Some sole traders are perfectly content to remain at a level where they make enough money to support the lifestyle they are happy with, and not think about taking on the extra responsibilities of bigger premises and employing staff. However, growing and expanding your business is an important component of most entrepreneurs’ business plans, no matter how small the venture in the beginning.
If you started your business on your own with no staff helping you out, it can be a little daunting contemplating the regulations and responsibilities involved in becoming an employer. To make the whole thing easier, find some time to draw up a plan covering all the aspects of taking on staff, which will guide you through the process.
What do you need?
Presumably if you’ve decided you need to start employing staff, you have at least some idea of what this person will be required to do. You should calculate the costs involved in paying a salary, tax and insurance contributions, and any facilities, equipment, perks, and bonuses you plan to provide. You also need to work out the optimum number of hours you require cover for, and the hourly rate you wish to pay. You will need to use these ideas to create a job description and person specification that detail exactly what the role will require and the most well-suited person for the job. There are plenty of examples of these documents available online that you can use as a basis for your own versions, and making use of web resources will save you a lot of time and effort and ensure you don’t leave anything out.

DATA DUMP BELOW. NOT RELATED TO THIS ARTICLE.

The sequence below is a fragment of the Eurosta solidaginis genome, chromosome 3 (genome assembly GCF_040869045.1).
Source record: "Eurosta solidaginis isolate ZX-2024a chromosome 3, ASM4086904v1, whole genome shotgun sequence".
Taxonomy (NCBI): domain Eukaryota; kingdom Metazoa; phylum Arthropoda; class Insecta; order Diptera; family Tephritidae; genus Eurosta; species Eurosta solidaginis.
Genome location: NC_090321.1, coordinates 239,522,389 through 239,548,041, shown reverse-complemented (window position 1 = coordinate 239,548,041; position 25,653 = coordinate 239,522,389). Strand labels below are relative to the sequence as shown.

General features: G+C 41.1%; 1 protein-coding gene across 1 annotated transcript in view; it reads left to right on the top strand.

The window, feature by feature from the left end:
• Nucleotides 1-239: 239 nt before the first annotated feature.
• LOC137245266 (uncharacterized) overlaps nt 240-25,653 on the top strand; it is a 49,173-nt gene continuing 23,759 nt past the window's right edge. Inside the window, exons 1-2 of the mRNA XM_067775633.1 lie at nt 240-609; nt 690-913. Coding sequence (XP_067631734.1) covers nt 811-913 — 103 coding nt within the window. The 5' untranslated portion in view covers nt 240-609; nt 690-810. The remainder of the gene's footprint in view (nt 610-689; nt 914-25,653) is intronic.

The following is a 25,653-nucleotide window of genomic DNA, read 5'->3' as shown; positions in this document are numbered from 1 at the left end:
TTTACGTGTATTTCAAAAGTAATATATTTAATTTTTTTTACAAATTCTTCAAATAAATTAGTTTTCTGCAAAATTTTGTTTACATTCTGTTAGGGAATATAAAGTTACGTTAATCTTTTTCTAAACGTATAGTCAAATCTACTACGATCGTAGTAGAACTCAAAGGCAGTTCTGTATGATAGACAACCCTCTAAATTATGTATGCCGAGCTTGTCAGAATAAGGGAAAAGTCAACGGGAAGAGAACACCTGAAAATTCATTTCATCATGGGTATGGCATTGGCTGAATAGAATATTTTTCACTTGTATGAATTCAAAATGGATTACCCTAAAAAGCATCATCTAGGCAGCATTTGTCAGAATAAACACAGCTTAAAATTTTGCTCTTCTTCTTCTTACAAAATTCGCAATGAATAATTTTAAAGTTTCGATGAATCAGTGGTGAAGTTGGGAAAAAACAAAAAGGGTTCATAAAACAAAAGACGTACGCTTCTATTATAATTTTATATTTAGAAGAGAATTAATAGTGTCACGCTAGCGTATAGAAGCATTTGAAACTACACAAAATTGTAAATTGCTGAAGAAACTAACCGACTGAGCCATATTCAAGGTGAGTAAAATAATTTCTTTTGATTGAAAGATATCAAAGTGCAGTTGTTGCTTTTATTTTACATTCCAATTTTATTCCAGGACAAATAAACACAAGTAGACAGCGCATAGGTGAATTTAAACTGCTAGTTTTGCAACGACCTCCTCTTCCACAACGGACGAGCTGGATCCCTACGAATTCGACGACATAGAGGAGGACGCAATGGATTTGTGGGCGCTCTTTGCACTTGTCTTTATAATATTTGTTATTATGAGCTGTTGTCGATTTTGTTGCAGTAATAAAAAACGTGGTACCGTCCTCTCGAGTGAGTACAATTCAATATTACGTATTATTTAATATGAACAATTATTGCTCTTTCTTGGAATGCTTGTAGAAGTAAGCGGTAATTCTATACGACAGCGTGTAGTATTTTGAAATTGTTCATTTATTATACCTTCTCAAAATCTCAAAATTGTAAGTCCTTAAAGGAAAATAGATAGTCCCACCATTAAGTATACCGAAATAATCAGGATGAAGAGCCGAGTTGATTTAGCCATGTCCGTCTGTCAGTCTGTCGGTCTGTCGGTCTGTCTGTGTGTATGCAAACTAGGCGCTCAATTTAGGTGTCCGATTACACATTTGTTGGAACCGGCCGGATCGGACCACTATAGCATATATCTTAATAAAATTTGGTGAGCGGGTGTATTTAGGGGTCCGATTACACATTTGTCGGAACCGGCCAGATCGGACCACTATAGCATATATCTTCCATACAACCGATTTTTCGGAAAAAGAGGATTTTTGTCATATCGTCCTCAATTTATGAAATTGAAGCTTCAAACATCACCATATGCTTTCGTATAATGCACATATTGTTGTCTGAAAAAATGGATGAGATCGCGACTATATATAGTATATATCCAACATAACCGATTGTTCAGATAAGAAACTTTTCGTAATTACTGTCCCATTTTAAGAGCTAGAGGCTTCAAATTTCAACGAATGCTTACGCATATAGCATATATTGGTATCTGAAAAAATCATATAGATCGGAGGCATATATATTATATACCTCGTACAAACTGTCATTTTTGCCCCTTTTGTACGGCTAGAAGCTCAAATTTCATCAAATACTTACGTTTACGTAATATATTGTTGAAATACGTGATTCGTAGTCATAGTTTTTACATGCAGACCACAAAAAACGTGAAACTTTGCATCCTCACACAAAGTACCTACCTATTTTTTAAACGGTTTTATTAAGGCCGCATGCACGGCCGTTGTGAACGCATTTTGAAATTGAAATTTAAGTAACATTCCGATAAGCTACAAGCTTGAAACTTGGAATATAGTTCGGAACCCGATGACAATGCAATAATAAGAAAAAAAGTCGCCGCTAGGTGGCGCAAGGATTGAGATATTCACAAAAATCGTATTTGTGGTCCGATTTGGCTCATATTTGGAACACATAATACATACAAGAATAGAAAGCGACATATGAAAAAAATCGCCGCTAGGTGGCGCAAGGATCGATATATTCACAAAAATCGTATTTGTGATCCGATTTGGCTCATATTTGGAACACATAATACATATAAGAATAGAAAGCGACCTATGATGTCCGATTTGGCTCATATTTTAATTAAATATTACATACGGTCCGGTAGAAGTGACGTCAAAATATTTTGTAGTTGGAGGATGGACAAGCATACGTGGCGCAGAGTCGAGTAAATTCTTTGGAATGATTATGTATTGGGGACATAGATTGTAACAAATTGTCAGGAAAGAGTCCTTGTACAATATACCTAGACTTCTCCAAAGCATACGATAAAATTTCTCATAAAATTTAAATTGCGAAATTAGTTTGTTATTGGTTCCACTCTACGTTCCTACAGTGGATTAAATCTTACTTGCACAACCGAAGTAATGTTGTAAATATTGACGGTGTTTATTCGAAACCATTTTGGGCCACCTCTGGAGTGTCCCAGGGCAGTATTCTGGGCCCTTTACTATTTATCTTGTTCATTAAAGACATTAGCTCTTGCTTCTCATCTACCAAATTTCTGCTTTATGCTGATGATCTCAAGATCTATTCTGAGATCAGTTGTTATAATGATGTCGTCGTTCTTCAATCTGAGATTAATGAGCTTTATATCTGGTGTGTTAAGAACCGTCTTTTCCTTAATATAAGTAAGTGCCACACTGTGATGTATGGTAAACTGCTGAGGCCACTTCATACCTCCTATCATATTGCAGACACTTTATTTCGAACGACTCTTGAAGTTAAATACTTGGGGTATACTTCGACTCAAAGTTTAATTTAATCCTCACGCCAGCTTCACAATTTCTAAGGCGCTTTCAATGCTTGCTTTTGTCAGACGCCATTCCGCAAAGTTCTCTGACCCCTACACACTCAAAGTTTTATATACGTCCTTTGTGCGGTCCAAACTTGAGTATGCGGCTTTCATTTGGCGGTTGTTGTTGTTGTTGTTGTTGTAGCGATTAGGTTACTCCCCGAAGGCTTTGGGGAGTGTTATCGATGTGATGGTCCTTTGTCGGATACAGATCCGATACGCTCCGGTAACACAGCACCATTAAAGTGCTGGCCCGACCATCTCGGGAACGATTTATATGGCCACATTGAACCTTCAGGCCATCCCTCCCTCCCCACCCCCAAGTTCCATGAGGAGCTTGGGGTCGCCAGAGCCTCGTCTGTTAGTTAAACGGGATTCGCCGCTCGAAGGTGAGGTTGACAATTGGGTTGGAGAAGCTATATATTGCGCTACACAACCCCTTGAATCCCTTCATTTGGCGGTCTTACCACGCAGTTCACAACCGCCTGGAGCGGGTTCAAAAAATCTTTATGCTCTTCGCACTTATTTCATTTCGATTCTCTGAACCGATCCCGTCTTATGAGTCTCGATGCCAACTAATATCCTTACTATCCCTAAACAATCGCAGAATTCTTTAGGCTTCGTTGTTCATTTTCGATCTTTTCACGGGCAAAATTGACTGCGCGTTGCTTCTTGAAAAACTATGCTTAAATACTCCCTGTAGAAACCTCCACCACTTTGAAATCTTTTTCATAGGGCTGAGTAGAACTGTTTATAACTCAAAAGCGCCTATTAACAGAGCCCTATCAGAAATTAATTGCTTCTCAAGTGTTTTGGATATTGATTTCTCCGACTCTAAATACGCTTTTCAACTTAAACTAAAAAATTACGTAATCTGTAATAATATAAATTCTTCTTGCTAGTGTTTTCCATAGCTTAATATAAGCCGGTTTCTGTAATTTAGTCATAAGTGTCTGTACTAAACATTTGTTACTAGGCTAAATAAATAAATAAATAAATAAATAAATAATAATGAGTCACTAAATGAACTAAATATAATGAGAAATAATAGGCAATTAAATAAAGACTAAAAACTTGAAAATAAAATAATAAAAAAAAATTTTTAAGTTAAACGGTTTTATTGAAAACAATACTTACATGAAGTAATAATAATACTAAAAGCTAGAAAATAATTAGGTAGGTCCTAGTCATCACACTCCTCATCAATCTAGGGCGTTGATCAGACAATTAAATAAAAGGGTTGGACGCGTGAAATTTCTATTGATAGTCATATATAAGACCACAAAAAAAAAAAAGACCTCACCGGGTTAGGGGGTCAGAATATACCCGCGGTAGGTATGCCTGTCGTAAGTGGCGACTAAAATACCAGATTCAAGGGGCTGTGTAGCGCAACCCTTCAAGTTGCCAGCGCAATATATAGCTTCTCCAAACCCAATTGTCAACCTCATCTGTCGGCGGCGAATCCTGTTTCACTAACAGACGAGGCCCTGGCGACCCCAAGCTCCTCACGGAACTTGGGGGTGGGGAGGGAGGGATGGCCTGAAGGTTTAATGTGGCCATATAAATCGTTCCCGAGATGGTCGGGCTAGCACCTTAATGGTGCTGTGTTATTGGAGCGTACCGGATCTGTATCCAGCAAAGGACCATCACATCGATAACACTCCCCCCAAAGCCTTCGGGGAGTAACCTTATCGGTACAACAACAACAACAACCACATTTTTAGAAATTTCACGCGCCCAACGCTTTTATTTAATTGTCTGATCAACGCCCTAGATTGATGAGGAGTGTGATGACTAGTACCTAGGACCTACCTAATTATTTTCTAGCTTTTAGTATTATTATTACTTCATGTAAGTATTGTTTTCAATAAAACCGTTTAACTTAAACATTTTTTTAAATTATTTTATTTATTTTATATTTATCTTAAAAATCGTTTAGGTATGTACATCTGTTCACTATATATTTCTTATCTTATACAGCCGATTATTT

Employing a member of staff brings with it extra requirements for accurate and complete tax returns for the Inland Revenue Service. If you’re tempted to pay cash in hand and thus avoid the whole liability problem, remember you will be running the risk of facing considerable fines and sanctions should you not be declaring your financial situation honestly to the IRS. There is a wealth of advice and, of course, clear guidelines on how to employ someone on the IRS website, as well as independent guides from employer’s organizations, so follow these guides to make sure you’re correctly accounted for. There’s no need to buy expensive software when you have few employees, as there are online services that will take care of this work for you. For example, a pay stub generator will create individual pay stubs for your staff in accordance with legal requirements, saving you the bother of manually creating a stub yourself.
Don’t forget the importance of your role as manager of your new staff. Your interpersonal style and the quality of your leadership will be highly influential on the productivity of your staff, and if you haven’t got the required skills, you won’t be optimizing your staffing situation. Take some time to learn, or brush up on, your personnel management knowledge to ensure you are effective in your new role.